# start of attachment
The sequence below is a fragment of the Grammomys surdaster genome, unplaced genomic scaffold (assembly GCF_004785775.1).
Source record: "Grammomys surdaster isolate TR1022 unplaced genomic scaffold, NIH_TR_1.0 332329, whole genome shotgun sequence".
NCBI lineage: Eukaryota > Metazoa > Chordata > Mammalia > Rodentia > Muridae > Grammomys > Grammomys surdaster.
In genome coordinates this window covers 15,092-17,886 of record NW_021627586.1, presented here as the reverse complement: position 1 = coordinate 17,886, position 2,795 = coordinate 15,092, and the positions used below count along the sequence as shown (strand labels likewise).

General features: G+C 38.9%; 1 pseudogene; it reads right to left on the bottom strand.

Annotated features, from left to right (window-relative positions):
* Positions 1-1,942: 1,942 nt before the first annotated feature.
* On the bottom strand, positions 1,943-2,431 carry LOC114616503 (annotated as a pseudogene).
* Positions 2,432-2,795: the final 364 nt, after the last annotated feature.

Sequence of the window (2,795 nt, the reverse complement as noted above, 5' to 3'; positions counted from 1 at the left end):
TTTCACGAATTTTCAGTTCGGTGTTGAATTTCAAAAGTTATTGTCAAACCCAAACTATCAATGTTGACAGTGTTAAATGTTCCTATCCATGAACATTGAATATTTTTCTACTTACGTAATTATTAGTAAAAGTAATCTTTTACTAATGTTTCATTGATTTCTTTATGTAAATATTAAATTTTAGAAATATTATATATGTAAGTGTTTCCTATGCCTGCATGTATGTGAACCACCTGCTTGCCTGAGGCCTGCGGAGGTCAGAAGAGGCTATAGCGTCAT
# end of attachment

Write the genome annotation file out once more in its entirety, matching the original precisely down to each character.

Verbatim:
The sequence below is a fragment of the Grammomys surdaster genome, unplaced genomic scaffold (assembly GCF_004785775.1).
Source record: "Grammomys surdaster isolate TR1022 unplaced genomic scaffold, NIH_TR_1.0 332329, whole genome shotgun sequence".
NCBI lineage: Eukaryota > Metazoa > Chordata > Mammalia > Rodentia > Muridae > Grammomys > Grammomys surdaster.
In genome coordinates this window covers 15,092-17,886 of record NW_021627586.1, presented here as the reverse complement: position 1 = coordinate 17,886, position 2,795 = coordinate 15,092, and the positions used below count along the sequence as shown (strand labels likewise).

General features: G+C 38.9%; 1 pseudogene; it reads right to left on the bottom strand.

Annotated features, from left to right (window-relative positions):
* Positions 1-1,942: 1,942 nt before the first annotated feature.
* On the bottom strand, positions 1,943-2,431 carry LOC114616503 (annotated as a pseudogene).
* Positions 2,432-2,795: the final 364 nt, after the last annotated feature.

Sequence of the window (2,795 nt, the reverse complement as noted above, 5' to 3'; positions counted from 1 at the left end):
TTTCACGAATTTTCAGTTCGGTGTTGAATTTCAAAAGTTATTGTCAAACCCAAACTATCAATGTTGACAGTGTTAAATGTTCCTATCCATGAACATTGAATATTTTTCTACTTACGTAATTATTAGTAAAAGTAATCTTTTACTAATGTTTCATTGATTTCTTTATGTAAATATTAAATTTTAGAAATATTATATATGTAAGTGTTTCCTATGCCTGCATGTATGTGAACCACCTGCTTGCCTGAGGCCTGCGGAGGTCAGAAGAGGCTATAGCGTCAT